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18 April 2013

Scotland's Independence Day?

Scotland's Independence Day?

After all the discussion, speculation and debate Thursday, 18 September 2014 is the date Scotland will have its independence referendum.

Should Scotland be an independent country? Yes or no? That will be the simple question put to the people of Scotland in a decision that either way will leave a mark on history, not only that of Scotland, but of the UK, Europe and in the wider world. In simple terms it will be a decision on whether to continue the union that has made up the United Kingdom since 1707 or whether to start afresh as the independent nation of Scotland (albeit with the Queen, the UK pound and open borders to the rest of the UK – at least initially). Whatever way we choose to look at it, as Scots, this is the biggest political decision we are ever going to make. No wonder then that some experts are predicting an 80 per cent or 90 per cent turnout for the vote.

This is an issue that raises enormous questions at a policy level, many of which have yet to be answered. Will Scotland be an automatic member of the EU or not? What will happen to the UK’s nuclear deterrent in its fleet of submarines based on the Clyde? How will assets and liabilities be divided such as the national debt, pensions and welfare, oil revenues and the part-nationalised Scottish banks of RBS and HBOS? 

But perhaps even greater than the policy questions are the individual and social questions the independence debate raises and as I write this on the day of Margaret Thatcher’s funeral I can’t help but think of her impact on Scotland. Many commentators credit her polices in areas such as the poll tax and her approach to the old Scottish industries with inadvertently leading to the creation of the Scottish parliament. And it is arguably a perceived legacy that the Scottish Conservatives have yet to recover from.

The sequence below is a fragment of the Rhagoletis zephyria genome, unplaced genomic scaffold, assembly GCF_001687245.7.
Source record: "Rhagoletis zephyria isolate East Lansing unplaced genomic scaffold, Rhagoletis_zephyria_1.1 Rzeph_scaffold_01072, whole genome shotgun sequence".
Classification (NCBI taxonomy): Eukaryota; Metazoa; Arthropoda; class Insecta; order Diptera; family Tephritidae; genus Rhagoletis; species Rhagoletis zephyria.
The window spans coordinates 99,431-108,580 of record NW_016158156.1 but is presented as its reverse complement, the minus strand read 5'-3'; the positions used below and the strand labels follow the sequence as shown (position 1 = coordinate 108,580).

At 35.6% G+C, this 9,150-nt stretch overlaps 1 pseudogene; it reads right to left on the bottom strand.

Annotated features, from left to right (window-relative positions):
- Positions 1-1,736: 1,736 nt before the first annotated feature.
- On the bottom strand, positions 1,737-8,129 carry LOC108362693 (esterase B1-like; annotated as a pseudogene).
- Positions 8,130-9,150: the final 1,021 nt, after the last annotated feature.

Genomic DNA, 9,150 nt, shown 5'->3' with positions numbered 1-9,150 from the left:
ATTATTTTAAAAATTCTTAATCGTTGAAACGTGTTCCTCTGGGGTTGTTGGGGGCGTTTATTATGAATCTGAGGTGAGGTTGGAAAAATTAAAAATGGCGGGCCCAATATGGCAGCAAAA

Identity and society

What is our identity as Scots? Do we see ourselves as a confident nation or are there still echoes of a ‘chip on our shoulder’ harking back to some of our darker days? What distinctively makes us Scots and how do we see our place in the world? Socially what kind of a society do we want to live in?  Do we actually want the socialist society as is often claimed (with the taxes to pay for it) or are we happier being individualistic consumers whose number one concern is ourselves? (We have had tax raising powers since the advent of devolution but have never actually used them).

These are areas in which we as Christians have an interest. We know that the question of identity is written deeply into our story as believers and that our core identity is that of children of God, adopted into God’s family by His grace. What impact does our Scottishness have on who we are as Scottish Christians (if any) and perhaps as importantly what impact does the Christian faith have on a Scottish national identity, and Scotland’s past and future stories?

Similarly on the question of society we have a contribution to make to the debate. As believers we want to promote a society that is just, caring and compassionate and churches up and down Scotland work towards this daily. We must ensure this voice is heard in our national conversation and these values are not drowned out in debates simply driven by the bottom line.

As Christians in Scotland these are areas with which we must engage and the Evangelical Alliance Scotland is committed to doing that over the course of the next 18 months. We are planning a major initiative in this area over the coming months and have recently launched our Evangelical Alliance Scotland Facebook (www.facebook.com/eascotland) page where you can keep up to date with the latest developments.

It will come as no surprise to know that we will not take a position on the answer to the referendum question but we do want to stimulate discussion, engage the Church and ask the fundamental questions about Scottish identity, Scottish society and the role the Church should be playing in them.  It’s time for us to join in the conversation…